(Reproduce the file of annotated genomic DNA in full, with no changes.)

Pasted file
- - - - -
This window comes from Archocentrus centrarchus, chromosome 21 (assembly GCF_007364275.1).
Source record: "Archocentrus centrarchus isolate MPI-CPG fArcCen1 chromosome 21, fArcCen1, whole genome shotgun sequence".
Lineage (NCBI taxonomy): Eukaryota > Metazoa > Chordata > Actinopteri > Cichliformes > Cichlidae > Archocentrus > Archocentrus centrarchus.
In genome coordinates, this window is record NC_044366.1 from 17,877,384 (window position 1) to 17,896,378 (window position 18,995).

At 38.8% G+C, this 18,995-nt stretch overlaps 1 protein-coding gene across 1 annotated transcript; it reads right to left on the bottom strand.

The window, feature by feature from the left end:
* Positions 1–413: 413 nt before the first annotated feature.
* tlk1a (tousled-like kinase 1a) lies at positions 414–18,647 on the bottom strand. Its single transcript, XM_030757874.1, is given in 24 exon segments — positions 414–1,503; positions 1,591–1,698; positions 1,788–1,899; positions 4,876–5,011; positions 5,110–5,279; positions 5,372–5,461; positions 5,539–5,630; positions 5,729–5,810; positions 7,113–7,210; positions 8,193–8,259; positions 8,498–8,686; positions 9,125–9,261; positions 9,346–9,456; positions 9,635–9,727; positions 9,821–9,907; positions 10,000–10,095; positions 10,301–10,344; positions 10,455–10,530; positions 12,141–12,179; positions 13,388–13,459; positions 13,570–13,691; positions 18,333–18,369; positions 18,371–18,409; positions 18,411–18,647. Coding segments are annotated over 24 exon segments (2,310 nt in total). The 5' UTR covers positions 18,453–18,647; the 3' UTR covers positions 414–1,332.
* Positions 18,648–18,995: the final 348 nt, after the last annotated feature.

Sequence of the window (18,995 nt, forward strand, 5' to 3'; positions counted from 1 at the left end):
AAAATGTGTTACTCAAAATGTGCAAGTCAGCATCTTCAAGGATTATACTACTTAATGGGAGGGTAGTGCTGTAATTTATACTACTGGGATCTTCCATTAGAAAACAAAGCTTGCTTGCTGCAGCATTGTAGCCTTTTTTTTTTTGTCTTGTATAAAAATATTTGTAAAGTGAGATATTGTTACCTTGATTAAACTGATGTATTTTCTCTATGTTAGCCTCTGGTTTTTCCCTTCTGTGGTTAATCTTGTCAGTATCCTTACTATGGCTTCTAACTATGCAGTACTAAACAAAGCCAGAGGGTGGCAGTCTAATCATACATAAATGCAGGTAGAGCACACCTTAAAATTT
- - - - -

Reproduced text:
This window comes from Archocentrus centrarchus, chromosome 21 (assembly GCF_007364275.1).
Source record: "Archocentrus centrarchus isolate MPI-CPG fArcCen1 chromosome 21, fArcCen1, whole genome shotgun sequence".
Lineage (NCBI taxonomy): Eukaryota > Metazoa > Chordata > Actinopteri > Cichliformes > Cichlidae > Archocentrus > Archocentrus centrarchus.
In genome coordinates, this window is record NC_044366.1 from 17,877,384 (window position 1) to 17,896,378 (window position 18,995).

At 38.8% G+C, this 18,995-nt stretch overlaps 1 protein-coding gene across 1 annotated transcript; it reads right to left on the bottom strand.

The window, feature by feature from the left end:
* Positions 1–413: 413 nt before the first annotated feature.
* tlk1a (tousled-like kinase 1a) lies at positions 414–18,647 on the bottom strand. Its single transcript, XM_030757874.1, is given in 24 exon segments — positions 414–1,503; positions 1,591–1,698; positions 1,788–1,899; positions 4,876–5,011; positions 5,110–5,279; positions 5,372–5,461; positions 5,539–5,630; positions 5,729–5,810; positions 7,113–7,210; positions 8,193–8,259; positions 8,498–8,686; positions 9,125–9,261; positions 9,346–9,456; positions 9,635–9,727; positions 9,821–9,907; positions 10,000–10,095; positions 10,301–10,344; positions 10,455–10,530; positions 12,141–12,179; positions 13,388–13,459; positions 13,570–13,691; positions 18,333–18,369; positions 18,371–18,409; positions 18,411–18,647. Coding segments are annotated over 24 exon segments (2,310 nt in total). The 5' UTR covers positions 18,453–18,647; the 3' UTR covers positions 414–1,332.
* Positions 18,648–18,995: the final 348 nt, after the last annotated feature.

Sequence of the window (18,995 nt, forward strand, 5' to 3'; positions counted from 1 at the left end):
AAAATGTGTTACTCAAAATGTGCAAGTCAGCATCTTCAAGGATTATACTACTTAATGGGAGGGTAGTGCTGTAATTTATACTACTGGGATCTTCCATTAGAAAACAAAGCTTGCTTGCTGCAGCATTGTAGCCTTTTTTTTTTTGTCTTGTATAAAAATATTTGTAAAGTGAGATATTGTTACCTTGATTAAACTGATGTATTTTCTCTATGTTAGCCTCTGGTTTTTCCCTTCTGTGGTTAATCTTGTCAGTATCCTTACTATGGCTTCTAACTATGCAGTACTAAACAAAGCCAGAGGGTGGCAGTCTAATCATACATAAATGCAGGTAGAGCACACCTTAAAATTT